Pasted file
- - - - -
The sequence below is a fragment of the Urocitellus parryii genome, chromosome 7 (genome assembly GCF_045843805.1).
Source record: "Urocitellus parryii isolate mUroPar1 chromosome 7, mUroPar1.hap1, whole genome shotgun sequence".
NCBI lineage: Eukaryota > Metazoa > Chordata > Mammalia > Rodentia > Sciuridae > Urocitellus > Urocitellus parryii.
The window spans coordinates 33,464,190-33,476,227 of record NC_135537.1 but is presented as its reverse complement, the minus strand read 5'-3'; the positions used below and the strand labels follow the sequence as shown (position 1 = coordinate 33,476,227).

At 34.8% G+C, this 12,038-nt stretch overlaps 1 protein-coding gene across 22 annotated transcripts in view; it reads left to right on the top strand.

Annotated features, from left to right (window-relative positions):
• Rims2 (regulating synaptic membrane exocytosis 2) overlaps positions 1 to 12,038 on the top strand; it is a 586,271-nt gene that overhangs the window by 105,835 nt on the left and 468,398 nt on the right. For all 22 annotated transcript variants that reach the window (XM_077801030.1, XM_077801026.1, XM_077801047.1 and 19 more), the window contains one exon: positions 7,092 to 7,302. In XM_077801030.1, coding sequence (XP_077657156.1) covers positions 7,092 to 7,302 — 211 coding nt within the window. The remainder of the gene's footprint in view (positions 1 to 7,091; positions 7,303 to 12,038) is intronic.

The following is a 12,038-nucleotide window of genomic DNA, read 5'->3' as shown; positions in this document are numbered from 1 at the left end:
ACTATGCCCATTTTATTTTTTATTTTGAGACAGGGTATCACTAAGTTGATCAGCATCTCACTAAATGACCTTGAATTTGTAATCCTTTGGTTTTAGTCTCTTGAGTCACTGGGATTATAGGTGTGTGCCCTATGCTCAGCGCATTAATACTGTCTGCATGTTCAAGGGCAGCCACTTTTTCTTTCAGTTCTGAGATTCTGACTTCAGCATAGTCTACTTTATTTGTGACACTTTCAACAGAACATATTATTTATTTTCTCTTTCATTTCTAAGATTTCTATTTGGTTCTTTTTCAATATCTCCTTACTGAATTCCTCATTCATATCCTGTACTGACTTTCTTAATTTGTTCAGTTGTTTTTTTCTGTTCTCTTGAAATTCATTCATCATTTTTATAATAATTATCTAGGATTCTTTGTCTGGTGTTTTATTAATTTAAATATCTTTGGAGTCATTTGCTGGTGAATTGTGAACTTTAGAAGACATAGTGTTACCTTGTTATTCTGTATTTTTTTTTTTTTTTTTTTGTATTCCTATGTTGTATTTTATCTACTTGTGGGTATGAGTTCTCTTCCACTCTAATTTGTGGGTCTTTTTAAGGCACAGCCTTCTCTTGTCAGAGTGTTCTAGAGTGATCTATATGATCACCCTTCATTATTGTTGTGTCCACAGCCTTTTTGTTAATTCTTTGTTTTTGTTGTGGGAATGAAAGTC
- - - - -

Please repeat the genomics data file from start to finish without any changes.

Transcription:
The sequence below is a fragment of the Urocitellus parryii genome, chromosome 7 (genome assembly GCF_045843805.1).
Source record: "Urocitellus parryii isolate mUroPar1 chromosome 7, mUroPar1.hap1, whole genome shotgun sequence".
NCBI lineage: Eukaryota > Metazoa > Chordata > Mammalia > Rodentia > Sciuridae > Urocitellus > Urocitellus parryii.
The window spans coordinates 33,464,190-33,476,227 of record NC_135537.1 but is presented as its reverse complement, the minus strand read 5'-3'; the positions used below and the strand labels follow the sequence as shown (position 1 = coordinate 33,476,227).

At 34.8% G+C, this 12,038-nt stretch overlaps 1 protein-coding gene across 22 annotated transcripts in view; it reads left to right on the top strand.

Annotated features, from left to right (window-relative positions):
• Rims2 (regulating synaptic membrane exocytosis 2) overlaps positions 1 to 12,038 on the top strand; it is a 586,271-nt gene that overhangs the window by 105,835 nt on the left and 468,398 nt on the right. For all 22 annotated transcript variants that reach the window (XM_077801030.1, XM_077801026.1, XM_077801047.1 and 19 more), the window contains one exon: positions 7,092 to 7,302. In XM_077801030.1, coding sequence (XP_077657156.1) covers positions 7,092 to 7,302 — 211 coding nt within the window. The remainder of the gene's footprint in view (positions 1 to 7,091; positions 7,303 to 12,038) is intronic.

The following is a 12,038-nucleotide window of genomic DNA, read 5'->3' as shown; positions in this document are numbered from 1 at the left end:
ACTATGCCCATTTTATTTTTTATTTTGAGACAGGGTATCACTAAGTTGATCAGCATCTCACTAAATGACCTTGAATTTGTAATCCTTTGGTTTTAGTCTCTTGAGTCACTGGGATTATAGGTGTGTGCCCTATGCTCAGCGCATTAATACTGTCTGCATGTTCAAGGGCAGCCACTTTTTCTTTCAGTTCTGAGATTCTGACTTCAGCATAGTCTACTTTATTTGTGACACTTTCAACAGAACATATTATTTATTTTCTCTTTCATTTCTAAGATTTCTATTTGGTTCTTTTTCAATATCTCCTTACTGAATTCCTCATTCATATCCTGTACTGACTTTCTTAATTTGTTCAGTTGTTTTTTTCTGTTCTCTTGAAATTCATTCATCATTTTTATAATAATTATCTAGGATTCTTTGTCTGGTGTTTTATTAATTTAAATATCTTTGGAGTCATTTGCTGGTGAATTGTGAACTTTAGAAGACATAGTGTTACCTTGTTATTCTGTATTTTTTTTTTTTTTTTTTTGTATTCCTATGTTGTATTTTATCTACTTGTGGGTATGAGTTCTCTTCCACTCTAATTTGTGGGTCTTTTTAAGGCACAGCCTTCTCTTGTCAGAGTGTTCTAGAGTGATCTATATGATCACCCTTCATTATTGTTGTGTCCACAGCCTTTTTGTTAATTCTTTGTTTTTGTTGTGGGAATGAAAGTC